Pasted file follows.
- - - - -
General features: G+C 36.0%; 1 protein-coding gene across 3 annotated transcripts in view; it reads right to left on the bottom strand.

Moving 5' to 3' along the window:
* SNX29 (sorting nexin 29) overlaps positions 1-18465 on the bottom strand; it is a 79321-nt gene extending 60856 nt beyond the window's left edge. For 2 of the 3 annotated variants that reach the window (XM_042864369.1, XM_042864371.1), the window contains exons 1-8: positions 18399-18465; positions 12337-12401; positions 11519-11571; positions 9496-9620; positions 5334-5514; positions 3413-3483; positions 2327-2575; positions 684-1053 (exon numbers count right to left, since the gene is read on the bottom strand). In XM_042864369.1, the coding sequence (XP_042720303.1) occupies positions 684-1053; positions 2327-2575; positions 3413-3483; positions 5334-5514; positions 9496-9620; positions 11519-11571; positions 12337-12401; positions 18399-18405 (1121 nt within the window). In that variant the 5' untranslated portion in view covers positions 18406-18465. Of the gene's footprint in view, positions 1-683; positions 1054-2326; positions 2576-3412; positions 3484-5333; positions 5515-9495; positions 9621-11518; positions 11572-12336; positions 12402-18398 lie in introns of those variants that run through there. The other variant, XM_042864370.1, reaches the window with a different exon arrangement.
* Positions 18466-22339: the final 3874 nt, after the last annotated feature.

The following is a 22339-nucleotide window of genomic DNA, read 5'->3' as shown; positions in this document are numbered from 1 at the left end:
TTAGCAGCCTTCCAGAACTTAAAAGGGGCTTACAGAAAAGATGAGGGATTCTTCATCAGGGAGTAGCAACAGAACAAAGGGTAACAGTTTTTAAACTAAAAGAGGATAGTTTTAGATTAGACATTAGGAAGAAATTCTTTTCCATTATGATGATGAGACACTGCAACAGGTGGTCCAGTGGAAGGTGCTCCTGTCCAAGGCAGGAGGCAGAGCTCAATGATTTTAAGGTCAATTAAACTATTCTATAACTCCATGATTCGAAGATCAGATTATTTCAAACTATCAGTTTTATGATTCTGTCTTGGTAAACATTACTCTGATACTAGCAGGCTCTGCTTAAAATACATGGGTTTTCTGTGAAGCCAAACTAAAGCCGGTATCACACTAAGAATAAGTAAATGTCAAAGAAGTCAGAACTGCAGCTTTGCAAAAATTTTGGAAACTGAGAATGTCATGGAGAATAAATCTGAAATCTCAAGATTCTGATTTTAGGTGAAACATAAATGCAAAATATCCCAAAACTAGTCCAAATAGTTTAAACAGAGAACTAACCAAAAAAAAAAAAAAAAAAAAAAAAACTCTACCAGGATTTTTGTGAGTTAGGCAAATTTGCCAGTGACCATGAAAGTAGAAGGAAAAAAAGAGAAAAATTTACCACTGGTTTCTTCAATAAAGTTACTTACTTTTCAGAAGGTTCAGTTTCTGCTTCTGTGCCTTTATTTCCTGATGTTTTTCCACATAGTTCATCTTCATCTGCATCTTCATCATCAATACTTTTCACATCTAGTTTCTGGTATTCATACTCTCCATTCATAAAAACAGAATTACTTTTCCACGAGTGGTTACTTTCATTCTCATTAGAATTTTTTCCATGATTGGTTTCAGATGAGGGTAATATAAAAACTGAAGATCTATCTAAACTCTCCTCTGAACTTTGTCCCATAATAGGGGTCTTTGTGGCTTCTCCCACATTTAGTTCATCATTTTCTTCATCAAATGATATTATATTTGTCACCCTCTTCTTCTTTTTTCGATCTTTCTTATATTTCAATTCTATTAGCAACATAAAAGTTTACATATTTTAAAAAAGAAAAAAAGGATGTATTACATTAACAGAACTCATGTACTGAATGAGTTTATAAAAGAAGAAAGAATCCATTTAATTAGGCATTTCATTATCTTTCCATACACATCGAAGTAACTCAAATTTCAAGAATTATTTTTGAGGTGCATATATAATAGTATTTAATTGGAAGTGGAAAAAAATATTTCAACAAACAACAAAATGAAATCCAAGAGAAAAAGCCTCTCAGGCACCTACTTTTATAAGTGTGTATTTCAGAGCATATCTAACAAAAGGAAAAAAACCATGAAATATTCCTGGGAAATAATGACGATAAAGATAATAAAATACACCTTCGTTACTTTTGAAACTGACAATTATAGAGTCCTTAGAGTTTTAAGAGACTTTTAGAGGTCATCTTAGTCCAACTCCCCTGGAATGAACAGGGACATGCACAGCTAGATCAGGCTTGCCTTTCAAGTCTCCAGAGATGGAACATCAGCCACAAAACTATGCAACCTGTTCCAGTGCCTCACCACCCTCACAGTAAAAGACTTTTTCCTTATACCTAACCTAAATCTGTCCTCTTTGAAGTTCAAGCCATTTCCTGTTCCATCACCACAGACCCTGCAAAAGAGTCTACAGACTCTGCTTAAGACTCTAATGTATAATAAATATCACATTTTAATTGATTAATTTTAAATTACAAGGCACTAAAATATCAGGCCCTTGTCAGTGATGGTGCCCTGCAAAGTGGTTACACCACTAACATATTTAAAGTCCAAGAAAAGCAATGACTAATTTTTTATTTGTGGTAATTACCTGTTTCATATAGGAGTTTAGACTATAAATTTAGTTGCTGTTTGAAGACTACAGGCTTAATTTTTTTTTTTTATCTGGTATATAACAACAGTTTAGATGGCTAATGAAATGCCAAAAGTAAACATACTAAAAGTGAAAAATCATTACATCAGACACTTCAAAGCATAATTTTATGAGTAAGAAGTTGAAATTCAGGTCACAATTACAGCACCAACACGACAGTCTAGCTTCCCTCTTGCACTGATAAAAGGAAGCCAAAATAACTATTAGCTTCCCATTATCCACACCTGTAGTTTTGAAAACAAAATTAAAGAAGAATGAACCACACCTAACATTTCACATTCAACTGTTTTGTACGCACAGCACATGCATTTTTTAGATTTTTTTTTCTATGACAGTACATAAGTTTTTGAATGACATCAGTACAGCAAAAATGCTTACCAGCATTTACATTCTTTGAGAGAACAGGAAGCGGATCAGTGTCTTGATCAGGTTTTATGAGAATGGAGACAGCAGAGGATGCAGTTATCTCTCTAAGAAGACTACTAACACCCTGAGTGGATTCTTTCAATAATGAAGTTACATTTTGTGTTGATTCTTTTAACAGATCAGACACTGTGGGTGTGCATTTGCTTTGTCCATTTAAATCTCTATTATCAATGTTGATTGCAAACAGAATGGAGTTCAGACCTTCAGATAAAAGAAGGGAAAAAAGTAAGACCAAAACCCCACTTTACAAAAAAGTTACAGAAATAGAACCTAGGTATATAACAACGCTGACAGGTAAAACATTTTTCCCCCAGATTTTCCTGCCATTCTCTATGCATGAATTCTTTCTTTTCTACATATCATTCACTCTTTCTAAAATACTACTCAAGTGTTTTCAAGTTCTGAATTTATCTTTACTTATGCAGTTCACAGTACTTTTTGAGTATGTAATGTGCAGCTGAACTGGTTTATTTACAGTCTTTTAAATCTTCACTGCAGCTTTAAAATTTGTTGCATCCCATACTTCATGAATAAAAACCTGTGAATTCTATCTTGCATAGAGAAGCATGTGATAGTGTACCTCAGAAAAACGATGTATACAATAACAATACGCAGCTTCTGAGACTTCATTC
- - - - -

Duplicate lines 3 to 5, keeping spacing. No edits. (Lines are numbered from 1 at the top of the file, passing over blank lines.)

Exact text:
* SNX29 (sorting nexin 29) overlaps positions 1-18465 on the bottom strand; it is a 79321-nt gene extending 60856 nt beyond the window's left edge. For 2 of the 3 annotated variants that reach the window (XM_042864369.1, XM_042864371.1), the window contains exons 1-8: positions 18399-18465; positions 12337-12401; positions 11519-11571; positions 9496-9620; positions 5334-5514; positions 3413-3483; positions 2327-2575; positions 684-1053 (exon numbers count right to left, since the gene is read on the bottom strand). In XM_042864369.1, the coding sequence (XP_042720303.1) occupies positions 684-1053; positions 2327-2575; positions 3413-3483; positions 5334-5514; positions 9496-9620; positions 11519-11571; positions 12337-12401; positions 18399-18405 (1121 nt within the window). In that variant the 5' untranslated portion in view covers positions 18406-18465. Of the gene's footprint in view, positions 1-683; positions 1054-2326; positions 2576-3412; positions 3484-5333; positions 5515-9495; positions 9621-11518; positions 11572-12336; positions 12402-18398 lie in introns of those variants that run through there. The other variant, XM_042864370.1, reaches the window with a different exon arrangement.
* Positions 18466-22339: the final 3874 nt, after the last annotated feature.

The following is a 22339-nucleotide window of genomic DNA, read 5'->3' as shown; positions in this document are numbered from 1 at the left end: